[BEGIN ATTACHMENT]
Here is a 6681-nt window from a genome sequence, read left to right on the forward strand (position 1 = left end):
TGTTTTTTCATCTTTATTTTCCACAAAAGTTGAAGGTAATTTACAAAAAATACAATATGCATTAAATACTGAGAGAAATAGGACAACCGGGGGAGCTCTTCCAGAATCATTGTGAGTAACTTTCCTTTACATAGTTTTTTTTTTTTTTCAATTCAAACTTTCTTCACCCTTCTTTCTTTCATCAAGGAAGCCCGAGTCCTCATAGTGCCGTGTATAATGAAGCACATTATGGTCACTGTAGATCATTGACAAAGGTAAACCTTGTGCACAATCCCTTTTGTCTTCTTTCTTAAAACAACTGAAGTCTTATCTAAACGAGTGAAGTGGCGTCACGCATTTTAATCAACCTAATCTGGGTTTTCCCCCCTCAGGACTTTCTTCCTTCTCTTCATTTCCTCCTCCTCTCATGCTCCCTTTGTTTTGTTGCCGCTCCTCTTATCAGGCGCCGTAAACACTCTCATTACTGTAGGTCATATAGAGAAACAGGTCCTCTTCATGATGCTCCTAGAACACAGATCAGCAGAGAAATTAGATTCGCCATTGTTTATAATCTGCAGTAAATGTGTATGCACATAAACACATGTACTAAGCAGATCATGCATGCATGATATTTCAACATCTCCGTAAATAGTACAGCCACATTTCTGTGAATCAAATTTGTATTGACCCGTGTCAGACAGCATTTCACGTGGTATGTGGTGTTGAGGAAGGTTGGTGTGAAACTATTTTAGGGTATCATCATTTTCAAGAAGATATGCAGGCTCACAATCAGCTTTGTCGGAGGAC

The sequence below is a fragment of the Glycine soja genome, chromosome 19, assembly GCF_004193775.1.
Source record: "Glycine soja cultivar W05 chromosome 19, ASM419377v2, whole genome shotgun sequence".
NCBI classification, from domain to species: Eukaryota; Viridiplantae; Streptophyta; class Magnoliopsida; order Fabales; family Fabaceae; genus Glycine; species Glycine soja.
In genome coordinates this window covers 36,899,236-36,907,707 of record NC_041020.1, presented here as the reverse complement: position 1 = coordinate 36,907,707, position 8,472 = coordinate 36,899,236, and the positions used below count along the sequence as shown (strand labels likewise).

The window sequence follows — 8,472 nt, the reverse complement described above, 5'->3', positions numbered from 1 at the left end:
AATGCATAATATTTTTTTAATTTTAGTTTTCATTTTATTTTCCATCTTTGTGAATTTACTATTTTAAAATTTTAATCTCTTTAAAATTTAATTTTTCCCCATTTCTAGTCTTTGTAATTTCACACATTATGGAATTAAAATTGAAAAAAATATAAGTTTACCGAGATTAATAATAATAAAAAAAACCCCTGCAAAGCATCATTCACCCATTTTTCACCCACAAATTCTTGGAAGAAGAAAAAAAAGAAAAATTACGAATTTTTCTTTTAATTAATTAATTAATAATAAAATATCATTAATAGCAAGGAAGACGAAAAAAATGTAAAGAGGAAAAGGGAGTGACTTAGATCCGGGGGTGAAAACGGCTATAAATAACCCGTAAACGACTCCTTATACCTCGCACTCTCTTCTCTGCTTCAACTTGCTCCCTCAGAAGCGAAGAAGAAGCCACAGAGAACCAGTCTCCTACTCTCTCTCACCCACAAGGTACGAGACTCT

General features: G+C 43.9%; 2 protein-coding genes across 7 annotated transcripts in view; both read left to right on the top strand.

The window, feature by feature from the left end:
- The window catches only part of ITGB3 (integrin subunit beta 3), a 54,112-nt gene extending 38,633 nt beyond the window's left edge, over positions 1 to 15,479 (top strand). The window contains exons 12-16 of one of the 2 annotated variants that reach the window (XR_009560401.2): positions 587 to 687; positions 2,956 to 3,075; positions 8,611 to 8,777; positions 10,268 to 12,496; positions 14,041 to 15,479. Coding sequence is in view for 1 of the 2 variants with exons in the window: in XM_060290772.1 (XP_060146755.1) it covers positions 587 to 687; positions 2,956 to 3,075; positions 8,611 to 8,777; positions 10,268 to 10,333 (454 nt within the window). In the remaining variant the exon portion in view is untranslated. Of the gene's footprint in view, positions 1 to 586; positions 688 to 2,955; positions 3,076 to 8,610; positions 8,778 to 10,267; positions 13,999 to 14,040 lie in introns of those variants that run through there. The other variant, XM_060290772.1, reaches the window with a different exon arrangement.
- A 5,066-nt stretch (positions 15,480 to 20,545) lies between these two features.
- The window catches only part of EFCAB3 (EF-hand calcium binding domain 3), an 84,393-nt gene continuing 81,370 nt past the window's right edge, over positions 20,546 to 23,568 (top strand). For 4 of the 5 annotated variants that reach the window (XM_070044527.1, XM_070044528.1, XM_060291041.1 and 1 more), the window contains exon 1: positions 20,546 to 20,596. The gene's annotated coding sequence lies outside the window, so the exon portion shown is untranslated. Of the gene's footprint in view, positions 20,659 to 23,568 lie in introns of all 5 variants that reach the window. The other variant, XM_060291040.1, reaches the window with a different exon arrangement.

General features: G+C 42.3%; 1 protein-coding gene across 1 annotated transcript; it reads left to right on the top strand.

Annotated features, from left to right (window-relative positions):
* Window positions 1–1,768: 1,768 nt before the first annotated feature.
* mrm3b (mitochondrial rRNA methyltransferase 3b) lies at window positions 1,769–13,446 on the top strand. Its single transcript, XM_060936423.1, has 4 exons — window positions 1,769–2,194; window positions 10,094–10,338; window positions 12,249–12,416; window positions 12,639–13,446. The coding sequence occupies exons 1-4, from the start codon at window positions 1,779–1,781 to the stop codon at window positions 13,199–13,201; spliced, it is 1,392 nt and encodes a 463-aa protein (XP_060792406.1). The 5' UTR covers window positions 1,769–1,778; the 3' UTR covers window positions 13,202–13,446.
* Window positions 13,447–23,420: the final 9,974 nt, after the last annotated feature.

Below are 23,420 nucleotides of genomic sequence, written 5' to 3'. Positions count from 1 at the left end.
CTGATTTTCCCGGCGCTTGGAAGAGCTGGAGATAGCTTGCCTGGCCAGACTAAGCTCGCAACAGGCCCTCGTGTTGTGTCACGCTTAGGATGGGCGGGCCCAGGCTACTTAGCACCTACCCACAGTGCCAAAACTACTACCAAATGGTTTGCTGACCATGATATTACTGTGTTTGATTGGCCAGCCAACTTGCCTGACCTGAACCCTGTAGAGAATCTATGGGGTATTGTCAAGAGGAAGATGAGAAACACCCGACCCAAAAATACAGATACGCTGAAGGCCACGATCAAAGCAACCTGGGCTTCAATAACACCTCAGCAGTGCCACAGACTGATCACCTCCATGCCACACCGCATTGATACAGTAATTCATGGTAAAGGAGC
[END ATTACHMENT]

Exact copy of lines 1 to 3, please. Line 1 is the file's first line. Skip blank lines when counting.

Here is a 6681-nt window from a genome sequence, read left to right on the forward strand (position 1 = left end):
TGTTTTTTCATCTTTATTTTCCACAAAAGTTGAAGGTAATTTACAAAAAATACAATATGCATTAAATACTGAGAGAAATAGGACAACCGGGGGAGCTCTTCCAGAATCATTGTGAGTAACTTTCCTTTACATAGTTTTTTTTTTTTTTCAATTCAAACTTTCTTCACCCTTCTTTCTTTCATCAAGGAAGCCCGAGTCCTCATAGTGCCGTGTATAATGAAGCACATTATGGTCACTGTAGATCATTGACAAAGGTAAACCTTGTGCACAATCCCTTTTGTCTTCTTTCTTAAAACAACTGAAGTCTTATCTAAACGAGTGAAGTGGCGTCACGCATTTTAATCAACCTAATCTGGGTTTTCCCCCCTCAGGACTTTCTTCCTTCTCTTCATTTCCTCCTCCTCTCATGCTCCCTTTGTTTTGTTGCCGCTCCTCTTATCAGGCGCCGTAAACACTCTCATTACTGTAGGTCATATAGAGAAACAGGTCCTCTTCATGATGCTCCTAGAACACAGATCAGCAGAGAAATTAGATTCGCCATTGTTTATAATCTGCAGTAAATGTGTATGCACATAAACACATGTACTAAGCAGATCATGCATGCATGATATTTCAACATCTCCGTAAATAGTACAGCCACATTTCTGTGAATCAAATTTGTATTGACCCGTGTCAGACAGCATTTCACGTGGTATGTGGTGTTGAGGAAGGTTGGTGTGAAACTATTTTAGGGTATCATCATTTTCAAGAAGATATGCAGGCTCACAATCAGCTTTGTCGGAGGAC

The sequence below is a fragment of the Glycine soja genome, chromosome 19, assembly GCF_004193775.1.